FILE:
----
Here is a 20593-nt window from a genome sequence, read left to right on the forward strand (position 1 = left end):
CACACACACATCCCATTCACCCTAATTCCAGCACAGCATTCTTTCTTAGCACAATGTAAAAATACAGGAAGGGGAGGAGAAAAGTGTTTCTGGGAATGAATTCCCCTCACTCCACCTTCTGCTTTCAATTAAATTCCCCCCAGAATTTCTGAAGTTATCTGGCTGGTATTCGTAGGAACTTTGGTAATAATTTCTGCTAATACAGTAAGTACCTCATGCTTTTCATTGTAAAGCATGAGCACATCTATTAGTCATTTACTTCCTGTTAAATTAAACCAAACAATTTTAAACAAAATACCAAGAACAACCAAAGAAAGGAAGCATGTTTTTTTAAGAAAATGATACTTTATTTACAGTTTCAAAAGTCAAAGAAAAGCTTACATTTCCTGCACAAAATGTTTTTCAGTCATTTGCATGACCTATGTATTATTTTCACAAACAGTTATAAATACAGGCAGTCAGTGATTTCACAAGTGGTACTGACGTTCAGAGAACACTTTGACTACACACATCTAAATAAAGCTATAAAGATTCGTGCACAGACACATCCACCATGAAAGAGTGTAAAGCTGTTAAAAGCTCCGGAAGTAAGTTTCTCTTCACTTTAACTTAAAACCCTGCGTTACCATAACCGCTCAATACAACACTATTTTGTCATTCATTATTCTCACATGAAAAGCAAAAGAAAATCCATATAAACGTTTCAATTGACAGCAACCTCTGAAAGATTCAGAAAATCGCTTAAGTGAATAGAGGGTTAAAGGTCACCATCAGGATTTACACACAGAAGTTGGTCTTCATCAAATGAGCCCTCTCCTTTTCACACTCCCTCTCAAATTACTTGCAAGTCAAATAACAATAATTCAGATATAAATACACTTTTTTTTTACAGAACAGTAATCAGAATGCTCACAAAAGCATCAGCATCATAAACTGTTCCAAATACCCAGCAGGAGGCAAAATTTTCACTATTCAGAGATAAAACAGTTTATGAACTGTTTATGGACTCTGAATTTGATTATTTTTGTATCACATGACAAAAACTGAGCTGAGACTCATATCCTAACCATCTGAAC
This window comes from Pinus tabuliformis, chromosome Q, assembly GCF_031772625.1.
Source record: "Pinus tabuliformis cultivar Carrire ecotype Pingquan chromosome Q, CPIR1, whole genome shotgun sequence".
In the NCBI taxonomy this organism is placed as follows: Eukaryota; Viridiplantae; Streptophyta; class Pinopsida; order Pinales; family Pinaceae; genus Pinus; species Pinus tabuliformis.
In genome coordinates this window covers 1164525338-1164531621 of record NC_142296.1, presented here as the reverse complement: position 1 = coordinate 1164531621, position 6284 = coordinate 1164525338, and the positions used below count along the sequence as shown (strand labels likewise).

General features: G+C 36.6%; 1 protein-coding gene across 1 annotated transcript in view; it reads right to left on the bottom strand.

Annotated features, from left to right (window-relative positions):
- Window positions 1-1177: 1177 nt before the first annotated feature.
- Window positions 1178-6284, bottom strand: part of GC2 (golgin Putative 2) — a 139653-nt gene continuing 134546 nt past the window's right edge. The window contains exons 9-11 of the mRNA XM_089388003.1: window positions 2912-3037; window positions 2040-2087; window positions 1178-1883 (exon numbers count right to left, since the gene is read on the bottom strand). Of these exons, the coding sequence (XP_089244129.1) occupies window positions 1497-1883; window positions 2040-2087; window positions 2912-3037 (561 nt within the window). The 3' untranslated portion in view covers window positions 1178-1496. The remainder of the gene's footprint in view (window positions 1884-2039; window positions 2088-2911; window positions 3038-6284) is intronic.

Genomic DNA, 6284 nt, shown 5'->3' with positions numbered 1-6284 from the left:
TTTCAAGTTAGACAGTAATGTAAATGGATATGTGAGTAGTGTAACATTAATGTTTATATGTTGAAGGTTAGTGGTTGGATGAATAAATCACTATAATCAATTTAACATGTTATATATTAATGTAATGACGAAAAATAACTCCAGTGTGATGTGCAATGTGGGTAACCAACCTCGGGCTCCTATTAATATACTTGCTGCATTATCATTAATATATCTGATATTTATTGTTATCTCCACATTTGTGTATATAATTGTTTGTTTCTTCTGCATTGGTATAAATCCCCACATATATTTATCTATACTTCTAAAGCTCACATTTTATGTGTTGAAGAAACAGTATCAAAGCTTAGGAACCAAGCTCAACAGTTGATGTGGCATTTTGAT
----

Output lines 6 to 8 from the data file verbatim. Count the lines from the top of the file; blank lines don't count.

In genome coordinates this window covers 1164525338-1164531621 of record NC_142296.1, presented here as the reverse complement: position 1 = coordinate 1164531621, position 6284 = coordinate 1164525338, and the positions used below count along the sequence as shown (strand labels likewise).

General features: G+C 36.6%; 1 protein-coding gene across 1 annotated transcript in view; it reads right to left on the bottom strand.

Annotated features, from left to right (window-relative positions):